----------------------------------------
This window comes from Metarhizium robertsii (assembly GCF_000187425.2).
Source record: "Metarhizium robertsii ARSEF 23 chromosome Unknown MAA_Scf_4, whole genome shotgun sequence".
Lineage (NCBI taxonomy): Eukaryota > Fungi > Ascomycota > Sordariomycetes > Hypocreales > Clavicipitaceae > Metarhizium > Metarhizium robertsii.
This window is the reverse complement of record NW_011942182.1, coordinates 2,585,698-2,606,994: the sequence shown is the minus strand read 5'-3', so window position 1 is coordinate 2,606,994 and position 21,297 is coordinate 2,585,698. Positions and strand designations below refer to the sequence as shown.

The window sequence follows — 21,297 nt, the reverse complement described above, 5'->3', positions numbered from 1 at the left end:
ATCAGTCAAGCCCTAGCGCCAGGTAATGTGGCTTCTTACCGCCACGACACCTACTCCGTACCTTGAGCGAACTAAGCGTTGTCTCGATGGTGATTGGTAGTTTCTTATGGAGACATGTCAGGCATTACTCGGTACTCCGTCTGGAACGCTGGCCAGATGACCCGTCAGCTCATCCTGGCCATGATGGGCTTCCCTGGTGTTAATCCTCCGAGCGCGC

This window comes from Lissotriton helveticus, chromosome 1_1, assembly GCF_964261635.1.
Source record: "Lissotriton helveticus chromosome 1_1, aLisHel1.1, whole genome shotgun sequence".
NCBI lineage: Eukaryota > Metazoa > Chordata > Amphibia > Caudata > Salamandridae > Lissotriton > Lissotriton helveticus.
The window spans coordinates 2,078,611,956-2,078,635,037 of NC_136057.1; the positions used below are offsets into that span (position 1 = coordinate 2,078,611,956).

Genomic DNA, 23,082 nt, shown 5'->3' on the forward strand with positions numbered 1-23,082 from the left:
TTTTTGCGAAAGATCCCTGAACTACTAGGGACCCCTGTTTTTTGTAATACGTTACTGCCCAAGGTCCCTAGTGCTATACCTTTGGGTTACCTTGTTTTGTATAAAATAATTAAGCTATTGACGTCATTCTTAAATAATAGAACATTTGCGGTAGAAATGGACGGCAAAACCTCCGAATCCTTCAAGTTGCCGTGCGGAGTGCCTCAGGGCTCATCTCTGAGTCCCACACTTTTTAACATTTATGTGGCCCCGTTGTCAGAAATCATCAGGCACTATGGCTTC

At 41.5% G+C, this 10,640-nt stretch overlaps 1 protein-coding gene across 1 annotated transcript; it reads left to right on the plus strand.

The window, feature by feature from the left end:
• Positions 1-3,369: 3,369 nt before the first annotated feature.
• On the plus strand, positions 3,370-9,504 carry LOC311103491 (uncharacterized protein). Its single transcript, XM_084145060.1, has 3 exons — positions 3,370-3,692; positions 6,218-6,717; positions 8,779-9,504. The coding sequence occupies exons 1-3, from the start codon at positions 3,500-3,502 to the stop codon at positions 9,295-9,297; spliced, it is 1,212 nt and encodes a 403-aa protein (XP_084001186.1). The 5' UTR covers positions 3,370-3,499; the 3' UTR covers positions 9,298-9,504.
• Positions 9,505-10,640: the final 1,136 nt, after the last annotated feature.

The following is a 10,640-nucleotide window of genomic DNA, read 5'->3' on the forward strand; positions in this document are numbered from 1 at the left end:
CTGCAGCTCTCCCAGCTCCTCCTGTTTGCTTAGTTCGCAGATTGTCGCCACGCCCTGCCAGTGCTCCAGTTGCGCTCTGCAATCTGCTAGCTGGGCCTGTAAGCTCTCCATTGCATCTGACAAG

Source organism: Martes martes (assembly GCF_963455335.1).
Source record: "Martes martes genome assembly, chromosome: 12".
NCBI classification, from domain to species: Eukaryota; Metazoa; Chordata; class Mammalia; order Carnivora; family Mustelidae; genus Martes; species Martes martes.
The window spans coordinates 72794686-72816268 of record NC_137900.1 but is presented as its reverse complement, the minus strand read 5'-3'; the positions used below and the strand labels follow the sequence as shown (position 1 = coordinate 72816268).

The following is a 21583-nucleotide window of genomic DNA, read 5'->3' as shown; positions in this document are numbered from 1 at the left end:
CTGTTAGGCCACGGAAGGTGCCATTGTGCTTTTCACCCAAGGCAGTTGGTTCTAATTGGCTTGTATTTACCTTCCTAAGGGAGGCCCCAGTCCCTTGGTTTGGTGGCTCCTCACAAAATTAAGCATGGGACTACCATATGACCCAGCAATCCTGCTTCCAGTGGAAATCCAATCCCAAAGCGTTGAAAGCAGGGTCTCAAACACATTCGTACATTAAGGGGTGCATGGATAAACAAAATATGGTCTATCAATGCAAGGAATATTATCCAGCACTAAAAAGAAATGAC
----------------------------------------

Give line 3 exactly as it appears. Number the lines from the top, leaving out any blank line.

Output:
Lineage (NCBI taxonomy): Eukaryota > Fungi > Ascomycota > Sordariomycetes > Hypocreales > Clavicipitaceae > Metarhizium > Metarhizium robertsii.